Monthly Archives: November 2015

Into the deep

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This autumn, I can see (from my previous posts!) that I have been reflecting on the darkness that is part of us all, and part of the journey of our lives.  Without the darkness  we do not witness the Light.

Now, we are entering the season of darkness.  In the liturgy of the Church, this is the season of Advent – which means, “coming.”  The symbolic meaning is that this time is the time before the Light returns – the Light of days turning longer, of the seasons passing from light to twilight, from twilight and once again, to darkness, and then –  leaning toward light.

From times that pre-dated the Christian era in world history, people of all cultures have honored the Coming of the Light – solstice celebrations, dances in nature on the darkest night, giving way to the first moments of the longer days, the Arriving.  Christians took on the traditions of the past and made them their own, while still honoring the passages of time, of life, and of death.

In the past few years, I have had the privilege of having my eyes open to the changing of the light, from moment to moment, from day to day, from season to season, and now, from year to year.  This past Sunday morning, I called my husband into our room from his morning preparations.  For a moment, the Asian maple outside our bedroom windows was blazing – yes, blazing! – with light.  And in another moment, this blazing light was gone.

Still, we were privileged to have witnessed that blazing red maple.

The years seem to pass this way, also – quickly, darting from one to the next.  Where did those long, long days of summer as a child go?  Where did the winters, never-ending, in the Midwest, with the wicked winds off Lake Michigan, and the darkness that did not ever seem to give way to light?  Where did those long days, confined to bed as a child with the measles, go?  How long ago those dark, cold Christmas Eves when the church was filled with the light of candles, and each child received a box of chocolate-covered cherries for her efforts at memorizing the story of Christmas?  Where are those anxious years of young adulthood, wondering whether I could really make a life for myself?  Where are all those worries, those uncertainties, those conflicts that seemed to be the last?  Where have they all gone?

Like dust, they have flown away, away from me.

Now, I am here, honoring the light and the darkness, watching the days move and change, from moment to moment.  Here I am, grateful for this blessed time, when I fall in love with life more deeply, every day.  I see the seasons change each day in the branches and leaves of my beloved birch tree, outside my front window.  I see the birds change, too, as the seasons change, now in autumn, flitting quickly from branch to branch, and then on to another tree, in search of food for another day.  I see the machine-like movements of the local squirrels, squirreling away food for the winter.  I see how strong – and how vulnerable – each creature is to the changing of the seasons.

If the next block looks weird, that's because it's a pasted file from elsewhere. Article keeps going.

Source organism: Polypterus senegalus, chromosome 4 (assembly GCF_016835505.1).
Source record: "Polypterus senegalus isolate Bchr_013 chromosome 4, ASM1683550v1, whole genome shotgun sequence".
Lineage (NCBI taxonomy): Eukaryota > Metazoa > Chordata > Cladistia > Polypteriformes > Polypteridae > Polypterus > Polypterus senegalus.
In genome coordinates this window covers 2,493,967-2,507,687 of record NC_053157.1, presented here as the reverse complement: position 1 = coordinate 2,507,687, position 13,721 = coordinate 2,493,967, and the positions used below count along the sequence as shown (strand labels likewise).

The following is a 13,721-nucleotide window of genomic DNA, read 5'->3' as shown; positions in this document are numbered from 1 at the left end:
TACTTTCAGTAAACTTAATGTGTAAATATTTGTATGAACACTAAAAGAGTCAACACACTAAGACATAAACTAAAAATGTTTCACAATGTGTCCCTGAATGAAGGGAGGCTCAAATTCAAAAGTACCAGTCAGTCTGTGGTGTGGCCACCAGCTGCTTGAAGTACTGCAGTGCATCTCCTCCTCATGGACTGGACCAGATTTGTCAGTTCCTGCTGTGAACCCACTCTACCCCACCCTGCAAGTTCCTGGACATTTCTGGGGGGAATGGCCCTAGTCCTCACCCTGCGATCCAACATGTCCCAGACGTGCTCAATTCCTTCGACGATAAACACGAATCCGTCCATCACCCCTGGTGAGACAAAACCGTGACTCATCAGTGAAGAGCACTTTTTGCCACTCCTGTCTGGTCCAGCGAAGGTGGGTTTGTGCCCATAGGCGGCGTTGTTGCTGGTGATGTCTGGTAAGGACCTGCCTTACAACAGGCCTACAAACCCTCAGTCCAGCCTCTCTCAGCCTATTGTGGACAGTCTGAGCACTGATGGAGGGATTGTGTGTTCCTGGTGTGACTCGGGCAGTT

We face into time, more conscious of it as we grow older.  We face into time, savoring what we can from what we have saved, learning to trust, more and more, as a child learns to trust, one step, then another, on her wobbly, chubby legs, and then – to walk.

Now, we face into the time of Darkness, before the Coming of the Light.  That Darkness is in you, and it is in me.  And surely, surely, so is Light.

“For everything there is a season, and a time for every purpose under heaven.”

 

Reflections on what is dark in us

“Maybe it is the dark and shadowy voices themselves that lead us to freedom.” – Mary Elyn Bahlert, November, 2015

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I wrote those words in my last post.   A new thought: that the places of darkness in ourselves lead us to freedom.  It is the things we dislike, the problems, the pain, the depression, the unremembered memories, the things that have hurt us, that lead us into the light.

And isn’t that the way it is?  If we are in a dark hallway, we search with our hands for the light switch.  The darkness causes us to reach for the light.

If the darkness leads us into the light, then we give thanks, even for the darkness, for that is the One Who Saves, who leads us to freedom.  Without the pain in my own life, I would not have searched for the light.  Without the pain – had I only been in the dusk – I would not have searched frantically, and with earnestness, and with all of my resources, for the light.

But I did.

This is a post of hope.  The hope is this – and hope, hope is always complete, whole, not something fragile, but something strong – the hope is that we can be grateful, always, and with our whole selves, for those darker, shadowy, nagging parts of ourselves.  We can be grateful for the painful parts of ourselves.

I have seen it over and over again, this reaching for the light that comes from those who are in pain.  When I think of people who don’t seem to need the light, I think they  have not been awakened in the night by their pain, by their roiling minds, by their physical pain.  In a way, they are the ones who have not been given the gift of light.